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                  • Profile picture of the author edlewis
                    Originally Posted by TinkBD View Post

                    They are not including childrens' books in this ban, from what I understand.
                    From what I understand there is no "ban"....

                    This was one author who received this feedback from one ebook during a KDP review of their account.

                    The author's own words about the ebook that was flagged:

                    The short in question is a charity piece that I don't get many sales on, so I just unpublished it. It's free on all of the other retailers anyway.
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                    • Profile picture of the author TinkBD
                      Originally Posted by edlewis View Post

                      From what I understand there is no "ban"....

                      This was one author who received this feedback from one ebook during a KDP review of their account.

                      The author's own words about the ebook that was flagged:
                      Hmmmm, yes that is what the author said.

                      And this is what the author said that Amazon said --


                      During a quality assurance review of your KDP catalog we have found that the following book(s) are extremely short and may create a poor reading experience and do not meet our content quality expectations:

                      Name of Short

                      In the best interest of Kindle customers, we remove titles from sale that may create a poor customer experience. Content that is less than 2,500 words is often disappointing to our customers and does not provide an enjoyable reading experience.

                      We ask that you fix the above book(s), as well as all of your catalog’s affected books, with additional content that is both unique and related to your book. Once you have ensured your book(s) would create a good customer experience, re-submit them for publishing within 5 business days. If your books have not been corrected by that time, they will be removed from sale in the Kindle Store. If the updates require more time, please unpublish your books.
                      While it may or may not be a ban... it looks like it may be the beginning of a policy implementation...

                      <shrug> My stuff is longer ;-)

                      Source - Amazon going after short shorts
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                      • Profile picture of the author edlewis
                        Originally Posted by TinkBD View Post

                        Hmmmm, yes that is what the author said.

                        And this is what the author said that Amazon said --



                        While it may or may not be a ban... it looks like it may be the beginning of a policy implementation...

                        <shrug> My stuff is longer ;-)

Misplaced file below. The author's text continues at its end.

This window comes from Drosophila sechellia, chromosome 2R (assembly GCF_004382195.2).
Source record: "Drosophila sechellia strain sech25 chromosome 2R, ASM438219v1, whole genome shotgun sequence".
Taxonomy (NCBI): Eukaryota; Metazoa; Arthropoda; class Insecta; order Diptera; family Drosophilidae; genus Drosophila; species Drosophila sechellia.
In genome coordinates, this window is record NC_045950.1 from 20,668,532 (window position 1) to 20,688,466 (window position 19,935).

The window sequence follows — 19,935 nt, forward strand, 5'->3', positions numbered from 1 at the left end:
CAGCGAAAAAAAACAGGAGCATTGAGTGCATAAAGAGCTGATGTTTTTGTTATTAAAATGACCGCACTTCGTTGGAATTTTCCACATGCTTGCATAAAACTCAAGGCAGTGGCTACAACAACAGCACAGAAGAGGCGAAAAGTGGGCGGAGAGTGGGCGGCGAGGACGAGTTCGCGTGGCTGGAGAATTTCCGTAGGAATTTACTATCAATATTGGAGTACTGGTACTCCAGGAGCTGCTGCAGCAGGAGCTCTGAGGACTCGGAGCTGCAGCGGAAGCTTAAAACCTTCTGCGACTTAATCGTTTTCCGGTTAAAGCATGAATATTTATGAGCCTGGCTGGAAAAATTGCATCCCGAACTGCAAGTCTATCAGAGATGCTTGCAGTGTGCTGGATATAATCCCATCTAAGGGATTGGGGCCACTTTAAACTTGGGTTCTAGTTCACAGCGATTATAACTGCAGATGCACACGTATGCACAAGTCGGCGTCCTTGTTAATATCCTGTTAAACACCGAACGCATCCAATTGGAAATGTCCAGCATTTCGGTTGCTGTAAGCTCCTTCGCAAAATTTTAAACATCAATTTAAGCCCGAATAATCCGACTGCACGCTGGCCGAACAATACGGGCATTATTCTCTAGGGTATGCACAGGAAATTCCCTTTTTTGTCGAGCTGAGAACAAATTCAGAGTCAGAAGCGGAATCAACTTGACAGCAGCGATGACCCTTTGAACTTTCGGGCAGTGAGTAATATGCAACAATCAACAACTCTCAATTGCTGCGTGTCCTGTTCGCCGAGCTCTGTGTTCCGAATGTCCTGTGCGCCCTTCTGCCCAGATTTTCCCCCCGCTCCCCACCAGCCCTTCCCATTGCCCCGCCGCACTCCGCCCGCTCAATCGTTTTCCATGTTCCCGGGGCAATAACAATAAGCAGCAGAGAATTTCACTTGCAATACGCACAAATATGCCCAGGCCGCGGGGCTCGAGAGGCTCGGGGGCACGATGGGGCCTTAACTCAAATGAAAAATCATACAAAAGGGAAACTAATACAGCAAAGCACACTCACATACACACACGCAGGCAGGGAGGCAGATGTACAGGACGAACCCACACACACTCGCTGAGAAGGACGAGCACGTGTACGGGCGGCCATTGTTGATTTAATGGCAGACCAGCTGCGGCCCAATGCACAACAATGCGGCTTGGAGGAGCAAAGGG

Source - Amazon going after short shorts

                        That looks like a boilerplate template Amazon customer service cut-and-pastes when it decides to unpublish an ebook that it's received complaints about.

                        This new "policy" has already been "debunked" in the very same article the OP posted.

                        Go back and re-read this link - Debunked: No, Amazon Isn't Banning Short-Short Fiction From the Kindle Store - The Digital Reader

                        Notice the title has been changed to "Debunked: No, Amazon Isn’t Banning Short-Short Fiction From the Kindle Store" - unfortunately the old title remains as the link because WordPress won't automatically change the permalink when the title is changed....

                        ...and the owner of that blog wouldn't want to miss out on all the search engine and link traffic they are getting from the Chicken Little-esque link bait.

                        It's also been debunked in the comments here - Amazon Cracks Down on Kindle Books Under 2,500 Words | The Passive Voice | Writers, Writing, Self-Publishing, Disruptive Innovation and the Universe


                        Gotta love the link-baiting title though....

                        "Amazon Cracks Down on Kindle Books Under 2,500 Words"


                        All because ONE person had ONE ebook receive this message from Amazon. Sounds like a "crackdown" to me....(sigh)

                        Look...it's not personal...I just don't understand all the panic and drama over one ebook.
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                        • Profile picture of the author TinkBD
                          Originally Posted by edlewis View Post

                          That looks like a boilerplate template Amazon customer service cut-and-pastes when it decides to unpublish an ebook that it's received complaints about.
                          Fair enough... in any event, I am sure that if they have the boiler plate, it will be used again.

                          Thanks for clarifying...
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              • Profile picture of the author MissTerraK